The Holocaust Stamps Project, which collected 11 million stamps in memory of both Jewish and non-Jewish victims of the Holocaust, will go on display in its new home in Pennsylvania on June 11.
The postage stamps, which were collected from 2009 to 2017 by students at the Foxboro Regional Charter School, in Foxboro, Massachusetts, were moved to the American Philatelic Center, in Bellefonte, Pennsylvania, in November 2019. The center is a museum operated by the American Philatelic Society, a national stamp-collecting organization.
The Holocaust Stamps Project was the brainchild of the Foxboro school’s now-retired teacher Charlotte Sheer. She got the idea in 2009, after her fifth-grade class read the best-selling children’s book “Number the Stars,” by Lois Lowry. The book tells the story of a Danish girl who helps smuggle Jewish families out of German-occupied Denmark during World War II.
The project soon took off, and donated stamps poured in from around the globe before the 11-millionth stamp was collected in the fall of 2017. Stamps were donated by people in 48 states, the District of Columbia and 29 countries.
Sheer, in a recent email interview, explained how and why Lowry’s book touched a nerve with her pupils.
“Fourteen years ago, my class was reading ‘Number the Stars,’ by Lois Lowry when I responded with my Jewish heart to a fifth-grade student who asked, ‘Why were Nazi soldiers so mean to the Jewish families?’ The question planted a seed for an activity that grew to become the nine-year-long Holocaust Stamps Project,” she said.
Sheer, who has stayed involved in the project despite her retirement, said she’s extremely pleased with the project’s permanent home.
“When the American Philatelic Society assumed stewardship of the completed project four years ago, I was excited that the work, begun in my own classroom, had found the perfect public venue for its unique student-created materials to begin serving as universal teaching tools.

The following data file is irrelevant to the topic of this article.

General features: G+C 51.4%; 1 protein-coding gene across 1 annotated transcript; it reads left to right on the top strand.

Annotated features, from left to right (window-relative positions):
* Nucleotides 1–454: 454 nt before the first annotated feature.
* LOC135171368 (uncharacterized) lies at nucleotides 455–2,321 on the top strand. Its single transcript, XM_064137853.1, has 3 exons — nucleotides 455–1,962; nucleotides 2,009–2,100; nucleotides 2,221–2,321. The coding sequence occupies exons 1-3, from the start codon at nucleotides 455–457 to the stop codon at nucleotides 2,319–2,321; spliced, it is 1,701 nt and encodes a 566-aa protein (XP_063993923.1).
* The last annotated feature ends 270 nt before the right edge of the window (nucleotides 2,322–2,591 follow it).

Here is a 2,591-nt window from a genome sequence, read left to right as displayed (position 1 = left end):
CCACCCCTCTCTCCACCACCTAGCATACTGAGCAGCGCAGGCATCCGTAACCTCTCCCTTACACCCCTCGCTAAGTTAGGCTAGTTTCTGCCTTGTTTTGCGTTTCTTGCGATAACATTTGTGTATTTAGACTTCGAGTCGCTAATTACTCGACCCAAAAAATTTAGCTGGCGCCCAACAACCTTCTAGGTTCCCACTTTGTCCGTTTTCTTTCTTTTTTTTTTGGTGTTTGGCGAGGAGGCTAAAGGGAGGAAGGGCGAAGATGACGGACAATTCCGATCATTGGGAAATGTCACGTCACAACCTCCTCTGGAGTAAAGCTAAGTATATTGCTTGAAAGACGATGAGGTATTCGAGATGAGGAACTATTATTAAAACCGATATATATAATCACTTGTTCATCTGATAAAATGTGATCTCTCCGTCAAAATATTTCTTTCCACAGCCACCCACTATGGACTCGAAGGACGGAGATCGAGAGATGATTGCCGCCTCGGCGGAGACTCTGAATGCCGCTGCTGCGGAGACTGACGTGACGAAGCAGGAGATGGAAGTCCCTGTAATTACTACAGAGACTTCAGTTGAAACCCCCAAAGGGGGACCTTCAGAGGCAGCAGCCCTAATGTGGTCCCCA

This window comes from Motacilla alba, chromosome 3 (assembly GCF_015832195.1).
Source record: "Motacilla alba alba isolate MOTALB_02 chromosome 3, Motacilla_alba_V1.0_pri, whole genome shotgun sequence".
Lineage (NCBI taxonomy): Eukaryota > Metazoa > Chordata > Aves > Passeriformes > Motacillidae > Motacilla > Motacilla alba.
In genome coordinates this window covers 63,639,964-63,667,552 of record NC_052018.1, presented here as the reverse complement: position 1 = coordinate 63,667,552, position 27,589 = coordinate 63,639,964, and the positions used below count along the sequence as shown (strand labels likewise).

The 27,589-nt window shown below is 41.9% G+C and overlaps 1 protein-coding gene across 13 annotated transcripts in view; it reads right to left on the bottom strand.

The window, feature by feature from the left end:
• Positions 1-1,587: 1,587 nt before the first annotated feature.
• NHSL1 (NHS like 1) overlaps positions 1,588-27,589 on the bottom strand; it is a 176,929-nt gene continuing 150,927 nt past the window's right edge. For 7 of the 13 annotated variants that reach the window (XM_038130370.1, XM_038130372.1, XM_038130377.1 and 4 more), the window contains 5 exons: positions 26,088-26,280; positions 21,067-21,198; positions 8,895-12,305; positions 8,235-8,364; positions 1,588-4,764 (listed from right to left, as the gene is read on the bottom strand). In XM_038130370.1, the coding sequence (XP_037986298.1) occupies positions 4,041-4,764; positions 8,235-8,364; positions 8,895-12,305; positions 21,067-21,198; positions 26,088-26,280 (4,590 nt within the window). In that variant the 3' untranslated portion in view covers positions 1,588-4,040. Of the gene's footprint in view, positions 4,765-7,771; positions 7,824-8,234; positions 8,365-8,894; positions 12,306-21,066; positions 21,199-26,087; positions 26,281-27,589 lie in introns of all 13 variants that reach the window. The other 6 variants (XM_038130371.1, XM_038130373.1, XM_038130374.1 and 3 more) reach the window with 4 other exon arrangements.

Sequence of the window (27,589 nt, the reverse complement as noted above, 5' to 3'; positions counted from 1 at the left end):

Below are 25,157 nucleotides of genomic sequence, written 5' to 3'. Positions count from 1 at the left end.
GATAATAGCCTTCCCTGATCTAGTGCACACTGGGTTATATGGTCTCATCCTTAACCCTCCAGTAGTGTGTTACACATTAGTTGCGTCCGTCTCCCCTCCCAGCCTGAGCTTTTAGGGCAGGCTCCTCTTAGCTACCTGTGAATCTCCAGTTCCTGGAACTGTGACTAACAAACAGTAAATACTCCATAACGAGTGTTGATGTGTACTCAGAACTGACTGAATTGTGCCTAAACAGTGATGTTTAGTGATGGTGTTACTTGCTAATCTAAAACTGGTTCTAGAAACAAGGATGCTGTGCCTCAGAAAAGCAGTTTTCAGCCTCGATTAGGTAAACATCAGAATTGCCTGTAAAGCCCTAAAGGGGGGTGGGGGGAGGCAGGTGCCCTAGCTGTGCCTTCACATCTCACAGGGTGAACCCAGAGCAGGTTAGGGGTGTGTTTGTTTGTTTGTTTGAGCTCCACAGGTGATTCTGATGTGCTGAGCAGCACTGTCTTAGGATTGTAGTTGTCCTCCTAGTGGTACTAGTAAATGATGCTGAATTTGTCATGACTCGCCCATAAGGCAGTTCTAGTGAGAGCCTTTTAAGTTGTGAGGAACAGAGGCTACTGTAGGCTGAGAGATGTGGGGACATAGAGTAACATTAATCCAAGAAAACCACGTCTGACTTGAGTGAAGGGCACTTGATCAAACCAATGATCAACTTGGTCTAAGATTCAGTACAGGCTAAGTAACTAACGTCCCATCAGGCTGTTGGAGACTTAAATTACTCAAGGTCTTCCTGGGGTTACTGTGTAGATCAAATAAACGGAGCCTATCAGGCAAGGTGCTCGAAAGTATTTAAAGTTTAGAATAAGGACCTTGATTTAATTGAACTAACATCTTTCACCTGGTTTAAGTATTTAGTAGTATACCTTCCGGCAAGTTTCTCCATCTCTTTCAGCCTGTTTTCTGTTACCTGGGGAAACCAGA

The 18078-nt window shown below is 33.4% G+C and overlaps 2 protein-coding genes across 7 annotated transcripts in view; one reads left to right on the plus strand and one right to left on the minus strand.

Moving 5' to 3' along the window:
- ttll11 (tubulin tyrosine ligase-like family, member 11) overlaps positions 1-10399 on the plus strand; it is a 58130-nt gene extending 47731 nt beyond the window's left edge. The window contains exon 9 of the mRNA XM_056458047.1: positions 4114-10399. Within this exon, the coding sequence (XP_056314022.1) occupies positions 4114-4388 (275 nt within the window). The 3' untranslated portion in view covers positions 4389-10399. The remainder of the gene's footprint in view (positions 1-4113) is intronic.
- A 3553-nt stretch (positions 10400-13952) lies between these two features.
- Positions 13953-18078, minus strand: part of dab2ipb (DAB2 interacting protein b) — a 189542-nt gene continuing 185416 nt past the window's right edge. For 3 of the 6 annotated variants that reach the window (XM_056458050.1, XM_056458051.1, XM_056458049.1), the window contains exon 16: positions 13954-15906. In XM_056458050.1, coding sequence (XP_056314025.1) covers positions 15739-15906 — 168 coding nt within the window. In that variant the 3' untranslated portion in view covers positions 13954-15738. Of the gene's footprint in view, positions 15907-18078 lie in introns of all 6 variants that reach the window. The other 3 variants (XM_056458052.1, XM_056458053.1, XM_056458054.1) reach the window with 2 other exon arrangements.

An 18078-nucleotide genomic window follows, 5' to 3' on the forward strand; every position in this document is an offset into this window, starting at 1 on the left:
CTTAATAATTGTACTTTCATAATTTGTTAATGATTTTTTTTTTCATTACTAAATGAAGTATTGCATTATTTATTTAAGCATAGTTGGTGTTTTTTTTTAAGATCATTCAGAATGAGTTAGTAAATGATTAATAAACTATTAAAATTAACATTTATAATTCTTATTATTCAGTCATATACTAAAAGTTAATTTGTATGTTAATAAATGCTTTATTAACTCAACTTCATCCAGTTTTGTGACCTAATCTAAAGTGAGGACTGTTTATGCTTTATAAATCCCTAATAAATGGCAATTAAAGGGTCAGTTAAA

“Today, I couldn’t be more grateful for the teamwork at the American Philatelic Society that went into developing the Holocaust Stamps Project into a world-class museum exhibit of Holocaust remembrance.”
The exhibit has taken on added meaning in the wake of the dramatic rise in antisemitism in the United States. A recent report by the Anti-Defamation League said Massachusetts experienced a 41% rise in antisemitic incidents from 2021 to 2022, higher than increases in other New England states and the country. In 2022, the 204 antisemitic incidents reported in New England was a record high since the ADL began tracking such incidents in 1979, according to the report.
The spike in antisemitism recently prompted New England Patriots owner Robert Kraft to launch a $25 million “Stand Up to Jewish Hate” campaign through his Foundation to Combat Antisemitism. The campaign’s main thrust is to make the country aware that even though American Jews make up only 2.4% of the U.S.’s population, they’re now the victims of 55% of all hate crimes, Kraft has said.
Scott English, the philatelical society’s executive director, said the Holocaust Stamps Project exhibit is particularly important now because “a 2020 survey showed nearly two-thirds of millennials and Generation Z lacked basic knowledge of the Holocaust.”
In a news release, he said, “This exhibit brings to life the tragedy of the Holocaust using the voices and artifacts of the victims.
“We have a duty to connect the past to the future so that it never happens again.”
Susanna Mills, the exhibit’s coordinator, said the exhibit’s value lies in making history more accessible.
“A postcard mailed from a Poland ghetto might be the only surviving, tangible evidence of the life and death of a Jewish victim of the Nazi regime. To touch history like that makes it real,” she said. “The American Philatelic Society is proud to safeguard and share those stories told by stamps and postal relics.”
LARRY KESSLER (email@example.com) is a freelance writer based in North Attleboro. He blogs at larrytheklineup.blogspot.com.